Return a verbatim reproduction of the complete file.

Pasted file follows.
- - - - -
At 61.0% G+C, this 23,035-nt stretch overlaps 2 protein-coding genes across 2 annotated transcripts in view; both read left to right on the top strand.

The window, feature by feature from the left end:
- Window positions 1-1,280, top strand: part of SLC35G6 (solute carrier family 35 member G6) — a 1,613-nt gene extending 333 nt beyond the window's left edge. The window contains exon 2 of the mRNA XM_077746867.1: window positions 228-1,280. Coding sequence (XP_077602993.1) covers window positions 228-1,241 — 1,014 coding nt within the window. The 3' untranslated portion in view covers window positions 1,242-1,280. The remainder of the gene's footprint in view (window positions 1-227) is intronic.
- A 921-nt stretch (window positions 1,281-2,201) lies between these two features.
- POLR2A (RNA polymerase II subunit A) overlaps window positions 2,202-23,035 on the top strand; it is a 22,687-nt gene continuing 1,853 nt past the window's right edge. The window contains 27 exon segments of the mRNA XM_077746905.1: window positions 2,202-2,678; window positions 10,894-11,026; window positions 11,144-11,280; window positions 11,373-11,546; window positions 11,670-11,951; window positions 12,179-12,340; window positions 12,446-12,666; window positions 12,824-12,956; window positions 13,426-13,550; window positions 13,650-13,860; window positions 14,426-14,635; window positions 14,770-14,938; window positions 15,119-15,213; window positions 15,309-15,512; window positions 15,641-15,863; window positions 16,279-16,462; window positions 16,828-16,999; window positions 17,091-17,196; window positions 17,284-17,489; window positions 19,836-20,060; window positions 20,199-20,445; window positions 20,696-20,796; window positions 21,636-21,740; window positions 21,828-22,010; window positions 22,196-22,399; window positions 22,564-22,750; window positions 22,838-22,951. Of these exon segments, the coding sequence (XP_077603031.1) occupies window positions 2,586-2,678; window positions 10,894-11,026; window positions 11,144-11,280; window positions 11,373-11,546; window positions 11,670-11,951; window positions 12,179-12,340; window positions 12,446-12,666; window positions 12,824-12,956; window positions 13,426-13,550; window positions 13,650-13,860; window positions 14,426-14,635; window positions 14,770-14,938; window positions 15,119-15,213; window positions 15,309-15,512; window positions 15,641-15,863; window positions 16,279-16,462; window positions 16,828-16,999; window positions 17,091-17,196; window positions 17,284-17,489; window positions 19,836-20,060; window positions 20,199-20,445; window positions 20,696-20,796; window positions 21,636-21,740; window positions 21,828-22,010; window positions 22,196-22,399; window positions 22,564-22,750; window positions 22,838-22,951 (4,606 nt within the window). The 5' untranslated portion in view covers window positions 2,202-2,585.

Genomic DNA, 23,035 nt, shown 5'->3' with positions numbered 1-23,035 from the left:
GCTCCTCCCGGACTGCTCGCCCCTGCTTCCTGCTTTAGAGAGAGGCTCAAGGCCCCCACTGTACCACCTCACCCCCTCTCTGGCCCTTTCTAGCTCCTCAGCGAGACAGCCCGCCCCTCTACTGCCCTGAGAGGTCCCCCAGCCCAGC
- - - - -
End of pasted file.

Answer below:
At 61.0% G+C, this 23,035-nt stretch overlaps 2 protein-coding genes across 2 annotated transcripts in view; both read left to right on the top strand.

The window, feature by feature from the left end:
- Window positions 1-1,280, top strand: part of SLC35G6 (solute carrier family 35 member G6) — a 1,613-nt gene extending 333 nt beyond the window's left edge. The window contains exon 2 of the mRNA XM_077746867.1: window positions 228-1,280. Coding sequence (XP_077602993.1) covers window positions 228-1,241 — 1,014 coding nt within the window. The 3' untranslated portion in view covers window positions 1,242-1,280. The remainder of the gene's footprint in view (window positions 1-227) is intronic.
- A 921-nt stretch (window positions 1,281-2,201) lies between these two features.
- POLR2A (RNA polymerase II subunit A) overlaps window positions 2,202-23,035 on the top strand; it is a 22,687-nt gene continuing 1,853 nt past the window's right edge. The window contains 27 exon segments of the mRNA XM_077746905.1: window positions 2,202-2,678; window positions 10,894-11,026; window positions 11,144-11,280; window positions 11,373-11,546; window positions 11,670-11,951; window positions 12,179-12,340; window positions 12,446-12,666; window positions 12,824-12,956; window positions 13,426-13,550; window positions 13,650-13,860; window positions 14,426-14,635; window positions 14,770-14,938; window positions 15,119-15,213; window positions 15,309-15,512; window positions 15,641-15,863; window positions 16,279-16,462; window positions 16,828-16,999; window positions 17,091-17,196; window positions 17,284-17,489; window positions 19,836-20,060; window positions 20,199-20,445; window positions 20,696-20,796; window positions 21,636-21,740; window positions 21,828-22,010; window positions 22,196-22,399; window positions 22,564-22,750; window positions 22,838-22,951. Of these exon segments, the coding sequence (XP_077603031.1) occupies window positions 2,586-2,678; window positions 10,894-11,026; window positions 11,144-11,280; window positions 11,373-11,546; window positions 11,670-11,951; window positions 12,179-12,340; window positions 12,446-12,666; window positions 12,824-12,956; window positions 13,426-13,550; window positions 13,650-13,860; window positions 14,426-14,635; window positions 14,770-14,938; window positions 15,119-15,213; window positions 15,309-15,512; window positions 15,641-15,863; window positions 16,279-16,462; window positions 16,828-16,999; window positions 17,091-17,196; window positions 17,284-17,489; window positions 19,836-20,060; window positions 20,199-20,445; window positions 20,696-20,796; window positions 21,636-21,740; window positions 21,828-22,010; window positions 22,196-22,399; window positions 22,564-22,750; window positions 22,838-22,951 (4,606 nt within the window). The 5' untranslated portion in view covers window positions 2,202-2,585.

Genomic DNA, 23,035 nt, shown 5'->3' with positions numbered 1-23,035 from the left:
GCTCCTCCCGGACTGCTCGCCCCTGCTTCCTGCTTTAGAGAGAGGCTCAAGGCCCCCACTGTACCACCTCACCCCCTCTCTGGCCCTTTCTAGCTCCTCAGCGAGACAGCCCGCCCCTCTACTGCCCTGAGAGGTCCCCCAGCCCAGC